Jimmy is the guy who, when people ask me what my favorite thing is about the film, it’s without fail Marsden in it because he just sings in it. I don’t think anybody suspects that he’s that funny yet. Even in stuff that’s sort of a comedy, like Enchanted, or one of those movies for girls he does. [Laughs] He’s such a huge talent…but he just went balls out on this and it just kills, to me. I’ve seen the movie about 12 times at this point and the only thing I still laugh at is Marsden…Weird stuff he does; he has this boyish glean in his eye. He’s just such bad news.
What was your experience like, seeing the movie for the first time with an audience?
Well, the first time I watched it, I’ll be honest with you, I was kind of physically sick because it was so jarring to be in a theater and see [myself] in a movie. I was catatonic afterward. The second time I really enjoyed it. That’s the only way to see it: with an audience. That’s the barometer of what’s working and not working, and it’s so personally gratifying. To see something that we’ve made that people are enjoying is really fantastic.
Was there anything in the script that you read you had to do and were nervous about?
The nudity made me a little nervous; I’m not gonna lie. The first day it was pretty brutal. I might have pounded a few drinks that morning just to kill the shakes, you know [laughs]. But honestly, a couple hours into it, it was like, “Who gives a shit?” There was nothing I could do to embarrass myself in front of the crew at that point. The nudity was a little nerve-wracking at first.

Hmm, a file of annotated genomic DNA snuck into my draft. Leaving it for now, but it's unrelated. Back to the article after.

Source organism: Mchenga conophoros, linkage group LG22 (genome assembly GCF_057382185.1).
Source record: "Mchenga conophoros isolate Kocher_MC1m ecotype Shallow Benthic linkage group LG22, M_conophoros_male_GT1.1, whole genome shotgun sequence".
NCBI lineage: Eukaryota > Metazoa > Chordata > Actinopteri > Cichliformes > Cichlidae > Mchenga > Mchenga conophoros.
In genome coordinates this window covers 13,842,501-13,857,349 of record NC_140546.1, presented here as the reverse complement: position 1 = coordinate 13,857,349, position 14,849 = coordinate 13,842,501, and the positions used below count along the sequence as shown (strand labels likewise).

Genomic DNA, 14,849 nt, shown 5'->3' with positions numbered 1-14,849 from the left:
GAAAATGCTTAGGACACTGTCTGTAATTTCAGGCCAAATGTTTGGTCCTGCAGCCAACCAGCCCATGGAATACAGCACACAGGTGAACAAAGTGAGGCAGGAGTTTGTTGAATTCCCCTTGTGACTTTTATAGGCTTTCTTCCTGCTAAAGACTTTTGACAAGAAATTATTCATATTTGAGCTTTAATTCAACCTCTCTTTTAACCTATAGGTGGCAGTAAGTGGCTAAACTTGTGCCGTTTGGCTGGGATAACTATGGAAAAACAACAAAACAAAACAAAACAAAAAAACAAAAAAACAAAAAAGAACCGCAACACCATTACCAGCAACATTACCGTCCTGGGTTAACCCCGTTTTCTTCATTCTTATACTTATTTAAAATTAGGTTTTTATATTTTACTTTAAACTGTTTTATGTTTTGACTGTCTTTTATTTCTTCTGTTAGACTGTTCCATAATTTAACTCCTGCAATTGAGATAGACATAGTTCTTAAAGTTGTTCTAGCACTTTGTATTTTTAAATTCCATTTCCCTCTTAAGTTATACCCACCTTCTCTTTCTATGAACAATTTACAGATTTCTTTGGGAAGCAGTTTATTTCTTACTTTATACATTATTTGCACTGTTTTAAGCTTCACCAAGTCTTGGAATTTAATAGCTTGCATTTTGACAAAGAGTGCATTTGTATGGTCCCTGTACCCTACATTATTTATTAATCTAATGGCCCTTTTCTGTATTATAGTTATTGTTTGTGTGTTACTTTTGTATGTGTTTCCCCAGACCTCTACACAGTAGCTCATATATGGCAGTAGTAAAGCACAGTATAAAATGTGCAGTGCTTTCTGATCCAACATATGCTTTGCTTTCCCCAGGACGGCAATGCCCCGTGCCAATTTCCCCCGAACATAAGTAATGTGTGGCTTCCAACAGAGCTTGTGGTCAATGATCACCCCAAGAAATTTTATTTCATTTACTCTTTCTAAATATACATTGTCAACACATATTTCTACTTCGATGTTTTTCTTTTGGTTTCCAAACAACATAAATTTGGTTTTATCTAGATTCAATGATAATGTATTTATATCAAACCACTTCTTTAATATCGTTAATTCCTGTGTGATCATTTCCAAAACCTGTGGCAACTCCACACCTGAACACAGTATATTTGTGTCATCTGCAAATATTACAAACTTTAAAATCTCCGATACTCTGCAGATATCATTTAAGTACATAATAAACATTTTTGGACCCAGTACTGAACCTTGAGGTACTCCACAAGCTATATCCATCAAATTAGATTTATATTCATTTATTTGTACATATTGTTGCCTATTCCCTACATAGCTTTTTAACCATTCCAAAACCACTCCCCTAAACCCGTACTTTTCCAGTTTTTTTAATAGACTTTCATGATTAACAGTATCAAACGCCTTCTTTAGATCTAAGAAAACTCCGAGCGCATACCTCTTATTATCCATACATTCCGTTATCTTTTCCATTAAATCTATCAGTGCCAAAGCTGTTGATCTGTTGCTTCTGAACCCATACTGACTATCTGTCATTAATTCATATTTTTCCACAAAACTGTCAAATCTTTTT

Do you have anything resembling a master plan for your career, where you see yourself in 10 years?
Yeah, I hope and pray I’ll be writing and directing in 10 years.
You prefer that to being in front of the camera?
Yeah, a little bit more. It seems a little bit more rewarding because it’s such a culmination of what you’re trying to get people to see. But I’m having a blast doing this. This is amazing. I’m having the most surreal year of my life here.
So, do you want to be directing and writing comedies 10 years from now?
I assume so. Comedies are fun to make and they tend to be the movies I enjoy watching a lot of times. Because you don’t always want to watch a Bergman movie. Sometimes I just want to watch The Jerk.
It seemed like you were trying not to laugh while you were delivering some of your lines.
Well, I think something inherent about this character is that he takes a certain joy in being an asshole. [Laughs] So I think it was less about me personally trying to keep from laughing as much as letting that come through in the portrayal.
How much did you know about Amish people beforehand?
Oh, I’ve done a tremendous amount of research. [Laughs] I auditioned for Witness when I was a child. I grew up near Dutch Wonderland, frequented the area, learned how to make fudge.
They’re big on fudge.
Huge on fudge, and butterscotch, too. Natural elements, very easy to mill, apparently. A lot of upper body strength. That’s why all their kids have huge shoulders.
So Rumspringa is a real thing?